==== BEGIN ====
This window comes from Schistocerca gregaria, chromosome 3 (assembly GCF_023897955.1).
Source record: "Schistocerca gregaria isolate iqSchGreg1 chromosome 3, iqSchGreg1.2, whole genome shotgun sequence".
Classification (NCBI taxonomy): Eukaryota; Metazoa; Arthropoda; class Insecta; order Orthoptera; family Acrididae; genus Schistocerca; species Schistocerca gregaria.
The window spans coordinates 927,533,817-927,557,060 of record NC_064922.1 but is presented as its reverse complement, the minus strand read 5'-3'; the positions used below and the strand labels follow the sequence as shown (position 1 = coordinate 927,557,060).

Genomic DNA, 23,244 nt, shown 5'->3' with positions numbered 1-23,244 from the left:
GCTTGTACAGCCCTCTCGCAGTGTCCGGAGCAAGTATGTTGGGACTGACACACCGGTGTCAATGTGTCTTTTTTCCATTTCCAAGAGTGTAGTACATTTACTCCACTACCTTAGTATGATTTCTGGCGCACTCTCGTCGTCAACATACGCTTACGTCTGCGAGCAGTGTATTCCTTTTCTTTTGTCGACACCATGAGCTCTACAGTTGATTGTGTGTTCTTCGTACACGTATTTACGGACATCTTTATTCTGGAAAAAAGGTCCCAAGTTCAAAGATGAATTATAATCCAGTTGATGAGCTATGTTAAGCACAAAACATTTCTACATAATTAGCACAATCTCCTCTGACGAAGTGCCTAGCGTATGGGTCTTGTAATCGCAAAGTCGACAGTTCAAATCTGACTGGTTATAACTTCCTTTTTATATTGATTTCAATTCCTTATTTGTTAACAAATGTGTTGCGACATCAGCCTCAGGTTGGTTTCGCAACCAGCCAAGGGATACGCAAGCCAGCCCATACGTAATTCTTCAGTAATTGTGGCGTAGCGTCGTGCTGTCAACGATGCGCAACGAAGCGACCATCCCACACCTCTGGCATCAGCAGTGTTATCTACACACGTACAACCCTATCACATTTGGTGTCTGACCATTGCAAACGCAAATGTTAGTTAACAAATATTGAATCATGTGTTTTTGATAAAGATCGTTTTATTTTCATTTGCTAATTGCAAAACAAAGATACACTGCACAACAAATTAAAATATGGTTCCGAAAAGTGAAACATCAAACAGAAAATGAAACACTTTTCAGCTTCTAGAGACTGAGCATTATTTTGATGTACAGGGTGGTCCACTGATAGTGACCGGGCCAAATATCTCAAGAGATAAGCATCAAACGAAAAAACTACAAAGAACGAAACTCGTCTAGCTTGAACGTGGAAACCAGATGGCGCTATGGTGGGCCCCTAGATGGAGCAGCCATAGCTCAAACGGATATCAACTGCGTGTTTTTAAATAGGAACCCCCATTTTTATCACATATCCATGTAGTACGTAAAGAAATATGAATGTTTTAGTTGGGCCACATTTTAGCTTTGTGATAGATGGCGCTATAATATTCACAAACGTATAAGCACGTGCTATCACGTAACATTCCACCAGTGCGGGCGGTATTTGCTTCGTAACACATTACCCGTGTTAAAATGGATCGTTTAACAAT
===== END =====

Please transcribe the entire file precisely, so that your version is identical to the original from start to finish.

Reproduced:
This window comes from Schistocerca gregaria, chromosome 3 (assembly GCF_023897955.1).
Source record: "Schistocerca gregaria isolate iqSchGreg1 chromosome 3, iqSchGreg1.2, whole genome shotgun sequence".
Classification (NCBI taxonomy): Eukaryota; Metazoa; Arthropoda; class Insecta; order Orthoptera; family Acrididae; genus Schistocerca; species Schistocerca gregaria.
The window spans coordinates 927,533,817-927,557,060 of record NC_064922.1 but is presented as its reverse complement, the minus strand read 5'-3'; the positions used below and the strand labels follow the sequence as shown (position 1 = coordinate 927,557,060).

Genomic DNA, 23,244 nt, shown 5'->3' with positions numbered 1-23,244 from the left:
GCTTGTACAGCCCTCTCGCAGTGTCCGGAGCAAGTATGTTGGGACTGACACACCGGTGTCAATGTGTCTTTTTTCCATTTCCAAGAGTGTAGTACATTTACTCCACTACCTTAGTATGATTTCTGGCGCACTCTCGTCGTCAACATACGCTTACGTCTGCGAGCAGTGTATTCCTTTTCTTTTGTCGACACCATGAGCTCTACAGTTGATTGTGTGTTCTTCGTACACGTATTTACGGACATCTTTATTCTGGAAAAAAGGTCCCAAGTTCAAAGATGAATTATAATCCAGTTGATGAGCTATGTTAAGCACAAAACATTTCTACATAATTAGCACAATCTCCTCTGACGAAGTGCCTAGCGTATGGGTCTTGTAATCGCAAAGTCGACAGTTCAAATCTGACTGGTTATAACTTCCTTTTTATATTGATTTCAATTCCTTATTTGTTAACAAATGTGTTGCGACATCAGCCTCAGGTTGGTTTCGCAACCAGCCAAGGGATACGCAAGCCAGCCCATACGTAATTCTTCAGTAATTGTGGCGTAGCGTCGTGCTGTCAACGATGCGCAACGAAGCGACCATCCCACACCTCTGGCATCAGCAGTGTTATCTACACACGTACAACCCTATCACATTTGGTGTCTGACCATTGCAAACGCAAATGTTAGTTAACAAATATTGAATCATGTGTTTTTGATAAAGATCGTTTTATTTTCATTTGCTAATTGCAAAACAAAGATACACTGCACAACAAATTAAAATATGGTTCCGAAAAGTGAAACATCAAACAGAAAATGAAACACTTTTCAGCTTCTAGAGACTGAGCATTATTTTGATGTACAGGGTGGTCCACTGATAGTGACCGGGCCAAATATCTCAAGAGATAAGCATCAAACGAAAAAACTACAAAGAACGAAACTCGTCTAGCTTGAACGTGGAAACCAGATGGCGCTATGGTGGGCCCCTAGATGGAGCAGCCATAGCTCAAACGGATATCAACTGCGTGTTTTTAAATAGGAACCCCCATTTTTATCACATATCCATGTAGTACGTAAAGAAATATGAATGTTTTAGTTGGGCCACATTTTAGCTTTGTGATAGATGGCGCTATAATATTCACAAACGTATAAGCACGTGCTATCACGTAACATTCCACCAGTGCGGGCGGTATTTGCTTCGTAACACATTACCCGTGTTAAAATGGATCGTTTAACAAT